India should frame regulations for 3D printing (3DP) to take full advantage of the emerging opportunities in digital manufacturing, according to a recent report by Mumbai-based think-tank Gateway House.
The report calls for a comprehensive policy that covers purchase of 3D printers and scanners, manufacturing processes using 3D printers, quality of input material and final product, classification of computer-aided design (CAD)/digital file, product sale and distribution, including intermediary liability and a governing body and single window clearance for businesses.
Authored by Ambika Khanna, Senior Researcher, International Law Studies Programme, Gateway House, the chapter on 3DP regulations also calls for standardisation of 3DP by getting it included under Bureau of Indian Standards (BIS) and introducing compulsory registration scheme for printers.
"BIS should consider establishing separate standards for input units used in 3DP, in addition to standards for the final product. The Central Drugs Standard Control Organisation, which sets the standards for drugs that are manufactured in and imported into India, should set standards for 3D printed medical devices and drugs," it said. The report suggests that with India's increased focus on self-reliance, 3DP can be a game changer especially in critical sectors where India is heavily reliant on raw material or final product from countries such as China. "Sectors such as electronics, pharma, aviation or defence, can all be developed at home with a focus and clear policy on 3DP, with enormous benefit to the economy," it says.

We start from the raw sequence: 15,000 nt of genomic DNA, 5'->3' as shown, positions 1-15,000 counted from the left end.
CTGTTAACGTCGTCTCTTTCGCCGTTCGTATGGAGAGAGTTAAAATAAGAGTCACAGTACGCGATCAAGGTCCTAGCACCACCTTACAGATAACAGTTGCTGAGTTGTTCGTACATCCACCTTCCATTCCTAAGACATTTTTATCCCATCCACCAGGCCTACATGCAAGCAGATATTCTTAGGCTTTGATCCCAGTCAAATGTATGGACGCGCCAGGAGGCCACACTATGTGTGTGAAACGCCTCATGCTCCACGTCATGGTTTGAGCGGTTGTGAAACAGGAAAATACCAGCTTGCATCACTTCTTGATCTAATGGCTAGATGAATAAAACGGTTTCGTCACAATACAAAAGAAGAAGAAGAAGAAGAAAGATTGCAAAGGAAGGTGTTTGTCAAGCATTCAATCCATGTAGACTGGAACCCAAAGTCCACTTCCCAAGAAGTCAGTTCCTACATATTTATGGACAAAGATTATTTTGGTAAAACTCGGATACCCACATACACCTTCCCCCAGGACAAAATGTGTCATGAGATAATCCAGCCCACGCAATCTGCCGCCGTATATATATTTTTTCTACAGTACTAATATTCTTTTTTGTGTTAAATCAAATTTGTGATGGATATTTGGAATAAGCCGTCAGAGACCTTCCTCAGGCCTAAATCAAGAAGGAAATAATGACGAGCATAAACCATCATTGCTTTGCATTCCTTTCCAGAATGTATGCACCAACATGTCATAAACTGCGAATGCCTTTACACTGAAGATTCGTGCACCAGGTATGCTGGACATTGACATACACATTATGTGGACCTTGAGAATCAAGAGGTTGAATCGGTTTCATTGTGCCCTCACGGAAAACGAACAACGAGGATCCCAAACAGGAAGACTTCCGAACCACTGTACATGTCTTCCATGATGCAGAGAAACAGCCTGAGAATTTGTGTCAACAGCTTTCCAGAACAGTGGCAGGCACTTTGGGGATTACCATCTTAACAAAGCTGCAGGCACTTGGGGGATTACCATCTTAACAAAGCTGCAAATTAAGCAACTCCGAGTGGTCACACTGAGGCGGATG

The report titled 'Digital Manufacturing in India' also points out that for digital manufacturing to be truly successful in India, it must be adopted by essentially small and medium enterprises (SMEs), which comprise over 90 percent of India's industry. While Covid-19 pandemic has accelerated the process of digital manufacturing globally, digital adoption has outpaced global peers on many counts in India, the report says.
"The ecosystem for digital manufacturing in India, is now visible. It's not deep, as it is in the West or China, but is developing breadth and depth. Four elements of this ecosystem are in place: the digital infrastructure, government schemes, academic learning, and a burst of start-ups," it says.
According to the report, services, with digital manufacturing picking up, India is set to leave behind it's 'jugaad' or make-fix era, and step on to the stage, where both services and manufacturing will be a duet, feeding off each other.
The Gateway House authors of the report included Cdr Amrut Godbole, Indian Navy Fellow, Sagnik Chakraborty, Researcher, Cybersecurity Studies Programme and Manjeet Kripalani, Executive Director. David Sinate, Chief General Manager & Economist and Dr. Viswanath Jandhyala, Assistant General Manager & Economist of India Exim Bank also contributed to the report.